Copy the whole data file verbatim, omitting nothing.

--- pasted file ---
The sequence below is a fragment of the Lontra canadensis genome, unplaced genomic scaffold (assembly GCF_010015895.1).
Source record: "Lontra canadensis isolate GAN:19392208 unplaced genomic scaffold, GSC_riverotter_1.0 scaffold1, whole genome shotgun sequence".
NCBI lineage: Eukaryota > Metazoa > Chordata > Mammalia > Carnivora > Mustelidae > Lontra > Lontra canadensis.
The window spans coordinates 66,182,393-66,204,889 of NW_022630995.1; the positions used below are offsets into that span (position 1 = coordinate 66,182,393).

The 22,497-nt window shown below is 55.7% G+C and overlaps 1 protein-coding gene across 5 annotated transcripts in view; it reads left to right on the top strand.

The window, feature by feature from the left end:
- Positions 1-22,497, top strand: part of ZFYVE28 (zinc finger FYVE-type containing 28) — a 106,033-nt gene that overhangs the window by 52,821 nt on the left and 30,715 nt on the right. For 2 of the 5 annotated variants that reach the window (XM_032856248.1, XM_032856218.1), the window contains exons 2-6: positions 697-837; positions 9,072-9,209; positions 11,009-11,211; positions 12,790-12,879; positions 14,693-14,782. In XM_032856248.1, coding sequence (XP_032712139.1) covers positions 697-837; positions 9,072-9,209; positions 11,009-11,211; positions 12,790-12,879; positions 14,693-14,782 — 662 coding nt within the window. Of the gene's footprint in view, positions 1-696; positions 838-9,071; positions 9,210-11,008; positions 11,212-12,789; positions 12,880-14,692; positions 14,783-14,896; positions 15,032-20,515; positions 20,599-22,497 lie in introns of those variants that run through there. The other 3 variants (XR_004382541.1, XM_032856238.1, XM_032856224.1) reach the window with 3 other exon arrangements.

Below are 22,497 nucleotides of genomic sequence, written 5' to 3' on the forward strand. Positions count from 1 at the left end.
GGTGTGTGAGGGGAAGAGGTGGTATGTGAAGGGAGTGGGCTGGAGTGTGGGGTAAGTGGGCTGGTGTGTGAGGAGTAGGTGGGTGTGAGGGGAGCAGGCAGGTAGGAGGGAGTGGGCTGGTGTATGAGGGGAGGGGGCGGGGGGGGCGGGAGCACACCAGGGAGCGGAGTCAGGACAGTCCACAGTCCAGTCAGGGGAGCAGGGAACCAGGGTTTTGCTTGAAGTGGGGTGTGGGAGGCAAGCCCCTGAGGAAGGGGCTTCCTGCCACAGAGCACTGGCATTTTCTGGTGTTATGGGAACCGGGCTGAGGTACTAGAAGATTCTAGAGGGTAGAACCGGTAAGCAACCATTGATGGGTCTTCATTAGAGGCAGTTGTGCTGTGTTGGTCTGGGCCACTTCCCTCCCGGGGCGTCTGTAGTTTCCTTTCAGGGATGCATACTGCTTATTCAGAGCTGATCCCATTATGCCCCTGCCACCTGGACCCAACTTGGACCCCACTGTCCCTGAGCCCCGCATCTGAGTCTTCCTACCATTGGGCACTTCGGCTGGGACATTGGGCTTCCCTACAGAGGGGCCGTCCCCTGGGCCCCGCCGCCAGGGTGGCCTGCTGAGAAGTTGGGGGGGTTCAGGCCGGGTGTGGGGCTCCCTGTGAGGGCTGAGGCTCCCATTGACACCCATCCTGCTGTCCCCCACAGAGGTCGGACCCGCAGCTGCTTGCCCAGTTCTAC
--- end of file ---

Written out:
The sequence below is a fragment of the Lontra canadensis genome, unplaced genomic scaffold (assembly GCF_010015895.1).
Source record: "Lontra canadensis isolate GAN:19392208 unplaced genomic scaffold, GSC_riverotter_1.0 scaffold1, whole genome shotgun sequence".
NCBI lineage: Eukaryota > Metazoa > Chordata > Mammalia > Carnivora > Mustelidae > Lontra > Lontra canadensis.
The window spans coordinates 66,182,393-66,204,889 of NW_022630995.1; the positions used below are offsets into that span (position 1 = coordinate 66,182,393).

The 22,497-nt window shown below is 55.7% G+C and overlaps 1 protein-coding gene across 5 annotated transcripts in view; it reads left to right on the top strand.

The window, feature by feature from the left end:
- Positions 1-22,497, top strand: part of ZFYVE28 (zinc finger FYVE-type containing 28) — a 106,033-nt gene that overhangs the window by 52,821 nt on the left and 30,715 nt on the right. For 2 of the 5 annotated variants that reach the window (XM_032856248.1, XM_032856218.1), the window contains exons 2-6: positions 697-837; positions 9,072-9,209; positions 11,009-11,211; positions 12,790-12,879; positions 14,693-14,782. In XM_032856248.1, coding sequence (XP_032712139.1) covers positions 697-837; positions 9,072-9,209; positions 11,009-11,211; positions 12,790-12,879; positions 14,693-14,782 — 662 coding nt within the window. Of the gene's footprint in view, positions 1-696; positions 838-9,071; positions 9,210-11,008; positions 11,212-12,789; positions 12,880-14,692; positions 14,783-14,896; positions 15,032-20,515; positions 20,599-22,497 lie in introns of those variants that run through there. The other 3 variants (XR_004382541.1, XM_032856238.1, XM_032856224.1) reach the window with 3 other exon arrangements.

Below are 22,497 nucleotides of genomic sequence, written 5' to 3' on the forward strand. Positions count from 1 at the left end.
GGTGTGTGAGGGGAAGAGGTGGTATGTGAAGGGAGTGGGCTGGAGTGTGGGGTAAGTGGGCTGGTGTGTGAGGAGTAGGTGGGTGTGAGGGGAGCAGGCAGGTAGGAGGGAGTGGGCTGGTGTATGAGGGGAGGGGGCGGGGGGGGCGGGAGCACACCAGGGAGCGGAGTCAGGACAGTCCACAGTCCAGTCAGGGGAGCAGGGAACCAGGGTTTTGCTTGAAGTGGGGTGTGGGAGGCAAGCCCCTGAGGAAGGGGCTTCCTGCCACAGAGCACTGGCATTTTCTGGTGTTATGGGAACCGGGCTGAGGTACTAGAAGATTCTAGAGGGTAGAACCGGTAAGCAACCATTGATGGGTCTTCATTAGAGGCAGTTGTGCTGTGTTGGTCTGGGCCACTTCCCTCCCGGGGCGTCTGTAGTTTCCTTTCAGGGATGCATACTGCTTATTCAGAGCTGATCCCATTATGCCCCTGCCACCTGGACCCAACTTGGACCCCACTGTCCCTGAGCCCCGCATCTGAGTCTTCCTACCATTGGGCACTTCGGCTGGGACATTGGGCTTCCCTACAGAGGGGCCGTCCCCTGGGCCCCGCCGCCAGGGTGGCCTGCTGAGAAGTTGGGGGGGTTCAGGCCGGGTGTGGGGCTCCCTGTGAGGGCTGAGGCTCCCATTGACACCCATCCTGCTGTCCCCCACAGAGGTCGGACCCGCAGCTGCTTGCCCAGTTCTAC